Flows including more than one-phase are ubiquitous in nature, e.g., rain drops, gas bubbles, dust carried by wind, surface of rivers and/or oceans, see Fig.1. In particular, of interests are flows (often turbulent) with deformable interfaces between gas and/or liquid phases considered as immiscible fluids.
The mathematical description of multi-phase flows becomes more complex than in one-phase cases as the deformable interface introduces additional time and length scales related to capillary forces originating on the molecular level. Moreover, the interface topology separating domains with different material properties is part of the flow problem solution. Hence, the successful numerical modeling of multi-phase/multi-scale flows requires the sound physical model of the interface itself.
In the literature, the sharp and diffusive interface models are recognized as two alternative ways of modeling of the interfacial region between the two phases. The sharp interface model is materialized in the Volume of Fluid (VOF) and/or (standard) Level-Sets (SLS) methods, while the diffusive interface model is represented by the family of Phase Field methods (PHF). All these descriptions of the interface posses complementary mathematical/physical features and yet, they are (were ?) considered as independent alternatives for the modeling of the interface evolution.
In our works IJHFF2014, JCP2015, IJMF2017 it is shown sharp/diffusive interface models dichotomy is apparent. The sharp and diffusive interface models can be derived from the more general, statistical description introducing the sharp interface (defined on the molecular level, see Science2004) oscillating around its expected position due to thermal motion of the gas/liquid phases molecules. We postulate, evolution and topology of the interface on the level of continuum mechanics (i.e. after removing thermal motion of particles by the ensemble averaging) is described by the logistic distribution and its quantile function. The statistical model of the interface (SMI) is derived based on the ensemble averaging of the sharp interface advection equation and the conservative closure of the correlation between the instantaneous interface position and the normal vector describing the sharp interface spatial orientation.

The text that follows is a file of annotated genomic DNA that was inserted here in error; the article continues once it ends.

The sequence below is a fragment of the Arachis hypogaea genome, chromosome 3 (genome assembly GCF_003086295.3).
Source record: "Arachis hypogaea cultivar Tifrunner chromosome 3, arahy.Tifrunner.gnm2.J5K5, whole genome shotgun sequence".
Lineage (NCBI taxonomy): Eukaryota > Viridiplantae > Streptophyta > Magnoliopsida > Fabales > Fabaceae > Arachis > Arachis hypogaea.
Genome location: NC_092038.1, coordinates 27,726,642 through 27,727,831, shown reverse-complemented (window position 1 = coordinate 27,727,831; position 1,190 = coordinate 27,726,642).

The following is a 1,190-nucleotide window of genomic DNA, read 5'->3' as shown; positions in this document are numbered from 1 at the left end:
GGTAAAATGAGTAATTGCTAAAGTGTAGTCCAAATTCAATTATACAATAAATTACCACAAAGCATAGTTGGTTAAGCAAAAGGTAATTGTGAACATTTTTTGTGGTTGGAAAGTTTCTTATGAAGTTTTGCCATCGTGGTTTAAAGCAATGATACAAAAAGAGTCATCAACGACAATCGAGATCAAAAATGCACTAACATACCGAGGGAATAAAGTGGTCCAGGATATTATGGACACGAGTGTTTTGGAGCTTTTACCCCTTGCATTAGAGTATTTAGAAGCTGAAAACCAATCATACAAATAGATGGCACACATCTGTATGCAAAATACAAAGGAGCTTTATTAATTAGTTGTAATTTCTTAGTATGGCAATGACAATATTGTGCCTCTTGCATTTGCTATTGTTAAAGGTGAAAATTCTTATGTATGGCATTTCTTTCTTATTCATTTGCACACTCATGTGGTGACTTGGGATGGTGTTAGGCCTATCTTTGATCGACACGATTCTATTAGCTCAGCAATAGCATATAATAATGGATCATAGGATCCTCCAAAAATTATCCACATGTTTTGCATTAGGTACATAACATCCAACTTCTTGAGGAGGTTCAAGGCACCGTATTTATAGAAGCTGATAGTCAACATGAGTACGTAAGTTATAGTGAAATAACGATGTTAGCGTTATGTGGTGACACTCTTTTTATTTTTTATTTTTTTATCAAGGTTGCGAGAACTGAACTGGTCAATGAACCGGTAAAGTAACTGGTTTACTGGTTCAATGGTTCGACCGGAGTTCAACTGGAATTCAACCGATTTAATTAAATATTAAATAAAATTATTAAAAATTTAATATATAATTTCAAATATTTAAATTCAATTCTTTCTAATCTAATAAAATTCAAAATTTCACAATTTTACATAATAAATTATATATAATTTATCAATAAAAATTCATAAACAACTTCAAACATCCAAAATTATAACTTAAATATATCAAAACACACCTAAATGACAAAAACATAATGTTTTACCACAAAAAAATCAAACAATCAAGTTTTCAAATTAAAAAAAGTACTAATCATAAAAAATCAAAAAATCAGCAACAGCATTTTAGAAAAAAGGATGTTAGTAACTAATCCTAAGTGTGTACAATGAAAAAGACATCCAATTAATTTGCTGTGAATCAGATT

The novel equations combine features of the sharp and diffusive interface models allowing to preserve mass and compute interface orientation and curvature in straightforward manner preserving the theoretical rates of convergence of the numerical schemes used for their discretization.
Further work on numerical solution of these equations is the subject of present studies.